[Updated to Sept 5, 2009]
Did you know that rspec is interoperable with test/unit?
spec/rails (formerly rspec_on_rails) has always run on test/unit and rspec (core) has had t/u interop capability for over a year now.
Take, for example, this test in addition_test.rb:
require 'test/unit' class TestAddition < Test::Unit::TestCase def test_add_1_and_2 assert_equal 3, 1 + 2 end end $ ruby addition_test Loaded suite /Users/david/projects/ruby/tmp/tur/addition_test Started . Finished in 0.000289 seconds. 1 tests, 1 assertions, 0 failures, 0 errors
Now, simply require ‘spec/test/unit’:
require 'rubygems' require 'spec/test/unit' class TestAddition < Test::Unit::TestCase def test_add_1_and_2 assert_equal 3, 1 + 2 end end
Run it with the spec command that is installed when you install rspec:
$ spec addition_test
. Finished in 0.001451 seconds 1 example, 0 failures
RSpec is running your tests!
So why would you do this? Well, for starters, now you can run this with any of RSpec’s command line options. This prints out the name of each test class and test method:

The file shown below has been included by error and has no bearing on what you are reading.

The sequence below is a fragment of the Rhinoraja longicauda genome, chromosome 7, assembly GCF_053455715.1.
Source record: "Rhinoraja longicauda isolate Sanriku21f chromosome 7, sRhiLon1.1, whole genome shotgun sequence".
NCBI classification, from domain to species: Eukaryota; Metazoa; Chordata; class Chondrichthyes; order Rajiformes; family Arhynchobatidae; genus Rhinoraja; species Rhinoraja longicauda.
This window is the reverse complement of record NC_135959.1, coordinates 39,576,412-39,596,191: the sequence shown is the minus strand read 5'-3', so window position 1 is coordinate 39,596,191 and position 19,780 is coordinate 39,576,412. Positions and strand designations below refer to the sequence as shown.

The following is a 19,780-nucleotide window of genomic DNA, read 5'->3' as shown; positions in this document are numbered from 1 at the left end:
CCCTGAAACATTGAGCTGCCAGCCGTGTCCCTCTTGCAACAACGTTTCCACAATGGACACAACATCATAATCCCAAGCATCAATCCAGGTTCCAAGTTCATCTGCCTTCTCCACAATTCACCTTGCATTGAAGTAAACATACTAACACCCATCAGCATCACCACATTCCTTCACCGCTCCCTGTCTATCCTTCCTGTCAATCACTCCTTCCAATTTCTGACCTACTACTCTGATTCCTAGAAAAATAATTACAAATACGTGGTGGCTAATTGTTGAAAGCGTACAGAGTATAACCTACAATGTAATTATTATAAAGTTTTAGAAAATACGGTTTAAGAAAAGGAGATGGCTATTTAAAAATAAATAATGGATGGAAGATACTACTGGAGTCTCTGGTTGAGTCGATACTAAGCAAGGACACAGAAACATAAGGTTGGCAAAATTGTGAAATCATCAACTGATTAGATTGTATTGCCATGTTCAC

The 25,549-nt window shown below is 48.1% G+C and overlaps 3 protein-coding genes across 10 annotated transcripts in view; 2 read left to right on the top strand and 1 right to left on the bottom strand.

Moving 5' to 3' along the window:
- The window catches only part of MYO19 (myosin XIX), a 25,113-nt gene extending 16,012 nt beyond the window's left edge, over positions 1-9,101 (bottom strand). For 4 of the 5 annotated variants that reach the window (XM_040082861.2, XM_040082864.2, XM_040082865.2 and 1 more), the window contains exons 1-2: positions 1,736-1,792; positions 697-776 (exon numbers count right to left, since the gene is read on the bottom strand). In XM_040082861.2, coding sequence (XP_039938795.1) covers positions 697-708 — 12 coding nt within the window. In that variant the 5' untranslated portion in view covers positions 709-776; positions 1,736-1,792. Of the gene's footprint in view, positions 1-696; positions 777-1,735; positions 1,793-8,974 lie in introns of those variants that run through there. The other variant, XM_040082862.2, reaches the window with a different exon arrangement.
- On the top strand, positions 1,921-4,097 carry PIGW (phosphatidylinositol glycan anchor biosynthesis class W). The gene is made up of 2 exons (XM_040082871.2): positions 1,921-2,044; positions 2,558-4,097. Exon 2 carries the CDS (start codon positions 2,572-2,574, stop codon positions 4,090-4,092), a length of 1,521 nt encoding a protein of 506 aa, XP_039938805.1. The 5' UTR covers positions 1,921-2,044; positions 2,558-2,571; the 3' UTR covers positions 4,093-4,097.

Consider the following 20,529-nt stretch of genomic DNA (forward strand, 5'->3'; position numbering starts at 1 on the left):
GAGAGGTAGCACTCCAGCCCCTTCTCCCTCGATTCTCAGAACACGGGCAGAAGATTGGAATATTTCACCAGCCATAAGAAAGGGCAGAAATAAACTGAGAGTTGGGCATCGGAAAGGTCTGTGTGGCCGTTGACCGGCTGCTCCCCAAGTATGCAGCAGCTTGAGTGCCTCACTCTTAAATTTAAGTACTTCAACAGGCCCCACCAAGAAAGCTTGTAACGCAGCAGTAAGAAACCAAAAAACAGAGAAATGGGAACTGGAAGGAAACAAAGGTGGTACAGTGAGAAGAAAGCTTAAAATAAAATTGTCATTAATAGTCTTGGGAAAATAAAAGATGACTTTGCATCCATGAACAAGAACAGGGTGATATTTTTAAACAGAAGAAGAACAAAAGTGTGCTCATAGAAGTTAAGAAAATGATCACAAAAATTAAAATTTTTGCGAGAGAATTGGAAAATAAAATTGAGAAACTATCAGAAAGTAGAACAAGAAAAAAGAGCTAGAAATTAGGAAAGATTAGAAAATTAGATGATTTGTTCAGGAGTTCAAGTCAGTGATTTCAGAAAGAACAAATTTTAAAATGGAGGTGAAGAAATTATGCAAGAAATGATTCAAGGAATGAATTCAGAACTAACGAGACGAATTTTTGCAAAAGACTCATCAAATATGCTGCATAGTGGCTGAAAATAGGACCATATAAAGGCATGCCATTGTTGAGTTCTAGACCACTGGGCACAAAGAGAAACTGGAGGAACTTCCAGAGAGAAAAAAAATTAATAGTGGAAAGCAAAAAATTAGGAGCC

$ spec addition_test.rb --format specdoc TestAddition - test_add_1_and_2 1 example, 0 failures
Try it with html:
$ spec addition_test_with_rspec.rb --format html:report.html
Now open up report.html and voila!
Wanna should in your tests?
def test_add_1_and_2 (1 + 2).should == 3 end
Wanna assert in your rspec code examples?
describe "adding in Ruby" do it "returns 3 for 2 + 1" do assert_equal 3, 1 + 2 end end
When you invoke rspec’s test/unit bridge, rspec and test/unit become completely interoperable. This means that most of the extensions and plugins for both libraries are available to you at the same time. I say most because libs that monkey patch their way into internals of either don’t always play nice in this environment.
This also means that transitioning from an existing test/unit suite to an rspec suite is as simple as changing a single require statement and then gradually changing the tests to rspec code examples. You can run them all together during this refactoring, so you don’t have to do this all at once, and you can keep moving on your project with little to no penalty.
So if you’re choosing an alternative framework because you prefer its syntax, more power to you. If you’re choosing it because you understand its internals better, right on! Have at it. But if you’re choosing it only because it plays nice with test/unit and you didn’t know that rspec does as well, well, now you know.